HEADLINE-CHINA’S 9-LINE | The United States (US) and the Philippines to expand US’s military presence in the four more bases.
In this handout photo provided by the Command Public Information Office, Western Mindanao Command, U.S. Defense Secretary Lloyd Austin III, right, walks with Western Mindanao Commander Lt. Gen. Roy Galido, left, as he arrives Camp Don Basilio Navarro in Zamboanga province, southern Philippines on Wednesday Feb. 1, 2023. Austin is in the Philippines for talks about deploying U.S. forces and weapons in more Philippine military camps to ramp up deterrence against China’s increasingly aggressive actions toward Taiwan and in the disputed South China Sea. (Command Public Information Office, Western Mindanao Command via AP)/ February 3, 2023
MANILA, PHILIPPINES (AP) – The United States (US) and the Philippines yesterday announced plans to expand America’s military presence in the Southeast Asian nation, with access to four more bases.
The agreement was reached as US Defense Secretary Lloyd Austin was in the country for talks about deploying US forces and weapons in more Philippine military camps.
In a joint announcement by the Philippines and the US, the two said they had decided to accelerate the full implementation of their so-called Enhanced Defense Cooperation Agreement, which aims to support combined training, exercises and interoperability.
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As part of the agreement, the US has allocated USD82 million toward infrastructure improvements at five current EDCA sites, and expand its military presence to four new sites in “strategic areas of the country,” according to the statement.
Austin arrived in the Philippines on Tuesday from South Korea, where he said the US would increase its deployment of advanced weapons such as fighter jets and bombers to the Korean Peninsula to bolster joint training with South Korean forces in response to North Korea’s growing nuclear threat.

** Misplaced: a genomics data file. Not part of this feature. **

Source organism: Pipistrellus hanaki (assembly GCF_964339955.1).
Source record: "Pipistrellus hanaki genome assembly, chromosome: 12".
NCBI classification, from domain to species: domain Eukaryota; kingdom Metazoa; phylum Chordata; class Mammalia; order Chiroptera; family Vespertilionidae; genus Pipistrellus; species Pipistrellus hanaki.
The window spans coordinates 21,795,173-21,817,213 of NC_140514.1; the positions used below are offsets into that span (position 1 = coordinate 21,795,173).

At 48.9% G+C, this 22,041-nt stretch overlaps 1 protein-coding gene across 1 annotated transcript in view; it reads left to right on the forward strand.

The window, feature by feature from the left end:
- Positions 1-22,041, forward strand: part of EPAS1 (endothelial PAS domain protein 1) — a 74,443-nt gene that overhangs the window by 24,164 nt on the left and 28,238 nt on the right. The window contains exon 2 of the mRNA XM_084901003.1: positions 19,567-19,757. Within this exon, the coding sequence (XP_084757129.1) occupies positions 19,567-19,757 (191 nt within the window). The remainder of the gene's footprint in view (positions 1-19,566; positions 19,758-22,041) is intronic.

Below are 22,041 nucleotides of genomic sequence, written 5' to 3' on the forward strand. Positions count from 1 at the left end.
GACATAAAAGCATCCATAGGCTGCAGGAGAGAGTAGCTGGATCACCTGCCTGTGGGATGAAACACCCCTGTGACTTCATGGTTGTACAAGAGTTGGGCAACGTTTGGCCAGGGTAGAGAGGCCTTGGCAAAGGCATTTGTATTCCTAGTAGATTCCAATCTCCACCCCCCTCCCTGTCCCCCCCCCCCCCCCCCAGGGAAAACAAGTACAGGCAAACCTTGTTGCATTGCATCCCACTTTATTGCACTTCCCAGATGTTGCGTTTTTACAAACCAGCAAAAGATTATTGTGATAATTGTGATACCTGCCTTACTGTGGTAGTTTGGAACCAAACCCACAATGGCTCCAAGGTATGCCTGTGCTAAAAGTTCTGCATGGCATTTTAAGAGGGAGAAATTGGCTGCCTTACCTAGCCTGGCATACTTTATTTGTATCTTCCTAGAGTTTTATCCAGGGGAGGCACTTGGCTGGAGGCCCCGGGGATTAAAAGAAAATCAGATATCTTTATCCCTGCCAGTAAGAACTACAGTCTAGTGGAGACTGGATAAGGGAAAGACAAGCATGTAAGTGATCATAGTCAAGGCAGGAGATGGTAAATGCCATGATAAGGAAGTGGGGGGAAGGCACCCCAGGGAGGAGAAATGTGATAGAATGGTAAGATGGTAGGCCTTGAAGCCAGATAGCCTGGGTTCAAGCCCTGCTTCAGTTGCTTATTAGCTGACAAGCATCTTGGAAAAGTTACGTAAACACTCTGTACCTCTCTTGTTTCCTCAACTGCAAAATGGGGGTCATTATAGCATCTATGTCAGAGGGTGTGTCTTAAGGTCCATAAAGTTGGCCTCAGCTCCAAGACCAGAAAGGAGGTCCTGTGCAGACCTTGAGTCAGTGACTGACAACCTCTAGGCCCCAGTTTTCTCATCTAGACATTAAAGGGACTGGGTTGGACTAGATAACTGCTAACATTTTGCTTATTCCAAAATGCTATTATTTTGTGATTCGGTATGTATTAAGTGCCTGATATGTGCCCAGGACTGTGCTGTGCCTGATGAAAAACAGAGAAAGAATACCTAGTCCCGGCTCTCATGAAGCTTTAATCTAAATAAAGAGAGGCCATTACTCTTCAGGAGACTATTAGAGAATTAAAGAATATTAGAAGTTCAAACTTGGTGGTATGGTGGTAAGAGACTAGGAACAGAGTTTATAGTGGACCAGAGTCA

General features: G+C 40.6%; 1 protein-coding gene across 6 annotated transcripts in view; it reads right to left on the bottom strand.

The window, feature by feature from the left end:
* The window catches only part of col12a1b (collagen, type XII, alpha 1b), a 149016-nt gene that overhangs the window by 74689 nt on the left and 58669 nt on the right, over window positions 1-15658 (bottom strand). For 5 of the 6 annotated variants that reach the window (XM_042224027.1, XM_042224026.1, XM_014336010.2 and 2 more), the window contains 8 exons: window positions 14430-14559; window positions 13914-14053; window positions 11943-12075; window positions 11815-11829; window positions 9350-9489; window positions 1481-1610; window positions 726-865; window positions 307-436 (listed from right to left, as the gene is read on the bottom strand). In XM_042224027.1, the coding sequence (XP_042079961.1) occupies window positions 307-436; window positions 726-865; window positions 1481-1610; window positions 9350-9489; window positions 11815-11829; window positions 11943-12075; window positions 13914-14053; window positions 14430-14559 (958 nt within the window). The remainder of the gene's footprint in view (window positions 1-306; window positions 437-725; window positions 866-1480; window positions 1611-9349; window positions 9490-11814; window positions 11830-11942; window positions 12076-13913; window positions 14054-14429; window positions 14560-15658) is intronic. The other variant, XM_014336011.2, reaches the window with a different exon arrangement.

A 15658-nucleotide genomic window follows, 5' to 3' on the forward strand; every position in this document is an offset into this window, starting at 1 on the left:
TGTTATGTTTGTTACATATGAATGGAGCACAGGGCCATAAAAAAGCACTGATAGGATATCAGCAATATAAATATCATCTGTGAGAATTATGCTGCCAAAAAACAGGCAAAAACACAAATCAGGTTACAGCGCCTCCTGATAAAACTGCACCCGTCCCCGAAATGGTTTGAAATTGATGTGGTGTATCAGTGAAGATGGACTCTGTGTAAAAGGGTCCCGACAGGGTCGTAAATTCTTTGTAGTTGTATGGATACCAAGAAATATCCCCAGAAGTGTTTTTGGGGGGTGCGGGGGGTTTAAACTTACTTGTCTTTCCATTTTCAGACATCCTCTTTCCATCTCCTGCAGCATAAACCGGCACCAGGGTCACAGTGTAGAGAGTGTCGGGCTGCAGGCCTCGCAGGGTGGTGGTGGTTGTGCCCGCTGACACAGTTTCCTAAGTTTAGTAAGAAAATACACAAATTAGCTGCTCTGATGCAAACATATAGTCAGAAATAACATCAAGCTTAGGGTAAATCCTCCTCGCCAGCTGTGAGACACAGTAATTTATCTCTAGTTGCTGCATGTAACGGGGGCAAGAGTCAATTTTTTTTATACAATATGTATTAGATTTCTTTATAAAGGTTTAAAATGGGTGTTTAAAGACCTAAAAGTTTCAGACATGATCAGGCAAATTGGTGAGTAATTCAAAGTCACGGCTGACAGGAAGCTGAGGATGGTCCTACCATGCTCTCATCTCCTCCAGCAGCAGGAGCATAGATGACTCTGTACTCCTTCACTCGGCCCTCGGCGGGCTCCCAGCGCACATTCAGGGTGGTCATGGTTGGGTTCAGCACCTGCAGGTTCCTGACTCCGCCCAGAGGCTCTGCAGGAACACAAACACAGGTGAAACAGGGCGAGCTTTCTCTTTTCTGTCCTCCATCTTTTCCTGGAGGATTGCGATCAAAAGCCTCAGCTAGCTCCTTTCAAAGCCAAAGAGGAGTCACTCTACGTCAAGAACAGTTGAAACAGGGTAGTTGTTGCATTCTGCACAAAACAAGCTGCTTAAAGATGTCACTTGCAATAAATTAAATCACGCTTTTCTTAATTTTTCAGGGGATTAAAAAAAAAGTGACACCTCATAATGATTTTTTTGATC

In the Philippines, Washington’s oldest treaty ally in Asia and a key front in the US battle against terrorism, Austin visited southern Zamboanga city and met Filipino generals and a small contingent of US counterterrorism forces based in a local military camp. The more than 100 US military personnel have provided intelligence and combat advice for years to Filipino troops battling a decades-long insurgency, which has considerably eased but remains a key threat.
American forces were granted access to five Philippine military camps, where they could rotate indefinitely under the 2014 EDCA defense pact.
In October, the US sought access for a larger number of its forces and weapons in an additional five military camps, mostly in the north. That request would be high on the agenda in Austin’s meetings, according to Philippine officials.
“The visit of Secretary Austin definitely, obviously will have to do with many of the ongoing discussions on the EDCA sites,” Philippine Ambassador to Washington Jose Romualdez said at a news briefing.
Austin was scheduled to hold talks Thursday with his Philippine counterpart, Carlito Galvez Jr, and National Security Adviser Eduardo Ano, Romualdez said.
Austin will separately call on President Ferdinand Marcos Jr, who took office in June and has since taken steps to boost relations with Washington.
The US defence chief is the latest senior official to visit the Philippines after Vice President Kamala Harris in November in a sign of warming ties after a strained period under Marcos’s predecessor, Rodrigo Duterte.
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